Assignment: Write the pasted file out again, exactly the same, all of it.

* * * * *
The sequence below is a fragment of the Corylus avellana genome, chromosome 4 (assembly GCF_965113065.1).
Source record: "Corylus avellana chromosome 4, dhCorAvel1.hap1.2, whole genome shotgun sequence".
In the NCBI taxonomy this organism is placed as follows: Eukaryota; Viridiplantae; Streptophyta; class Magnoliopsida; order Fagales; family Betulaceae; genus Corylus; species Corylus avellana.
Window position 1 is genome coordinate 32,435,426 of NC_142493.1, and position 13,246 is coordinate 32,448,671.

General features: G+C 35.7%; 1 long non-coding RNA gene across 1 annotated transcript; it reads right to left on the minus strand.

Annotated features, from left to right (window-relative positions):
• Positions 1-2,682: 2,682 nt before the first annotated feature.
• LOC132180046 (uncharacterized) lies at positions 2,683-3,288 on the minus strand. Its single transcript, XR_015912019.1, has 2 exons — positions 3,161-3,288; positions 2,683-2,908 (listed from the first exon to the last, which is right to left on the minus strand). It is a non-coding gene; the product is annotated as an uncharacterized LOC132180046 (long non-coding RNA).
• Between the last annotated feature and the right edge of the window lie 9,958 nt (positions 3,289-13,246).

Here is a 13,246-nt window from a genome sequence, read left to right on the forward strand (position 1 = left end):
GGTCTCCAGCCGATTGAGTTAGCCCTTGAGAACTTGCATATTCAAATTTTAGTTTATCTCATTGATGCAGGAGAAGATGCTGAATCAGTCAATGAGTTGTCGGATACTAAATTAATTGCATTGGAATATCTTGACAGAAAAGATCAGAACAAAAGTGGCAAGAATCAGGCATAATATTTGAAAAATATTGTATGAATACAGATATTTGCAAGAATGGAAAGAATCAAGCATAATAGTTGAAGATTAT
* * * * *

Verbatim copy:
The sequence below is a fragment of the Corylus avellana genome, chromosome 4 (assembly GCF_965113065.1).
Source record: "Corylus avellana chromosome 4, dhCorAvel1.hap1.2, whole genome shotgun sequence".
In the NCBI taxonomy this organism is placed as follows: Eukaryota; Viridiplantae; Streptophyta; class Magnoliopsida; order Fagales; family Betulaceae; genus Corylus; species Corylus avellana.
Window position 1 is genome coordinate 32,435,426 of NC_142493.1, and position 13,246 is coordinate 32,448,671.

General features: G+C 35.7%; 1 long non-coding RNA gene across 1 annotated transcript; it reads right to left on the minus strand.

Annotated features, from left to right (window-relative positions):
• Positions 1-2,682: 2,682 nt before the first annotated feature.
• LOC132180046 (uncharacterized) lies at positions 2,683-3,288 on the minus strand. Its single transcript, XR_015912019.1, has 2 exons — positions 3,161-3,288; positions 2,683-2,908 (listed from the first exon to the last, which is right to left on the minus strand). It is a non-coding gene; the product is annotated as an uncharacterized LOC132180046 (long non-coding RNA).
• Between the last annotated feature and the right edge of the window lie 9,958 nt (positions 3,289-13,246).

Here is a 13,246-nt window from a genome sequence, read left to right on the forward strand (position 1 = left end):
GGTCTCCAGCCGATTGAGTTAGCCCTTGAGAACTTGCATATTCAAATTTTAGTTTATCTCATTGATGCAGGAGAAGATGCTGAATCAGTCAATGAGTTGTCGGATACTAAATTAATTGCATTGGAATATCTTGACAGAAAAGATCAGAACAAAAGTGGCAAGAATCAGGCATAATATTTGAAAAATATTGTATGAATACAGATATTTGCAAGAATGGAAAGAATCAAGCATAATAGTTGAAGATTAT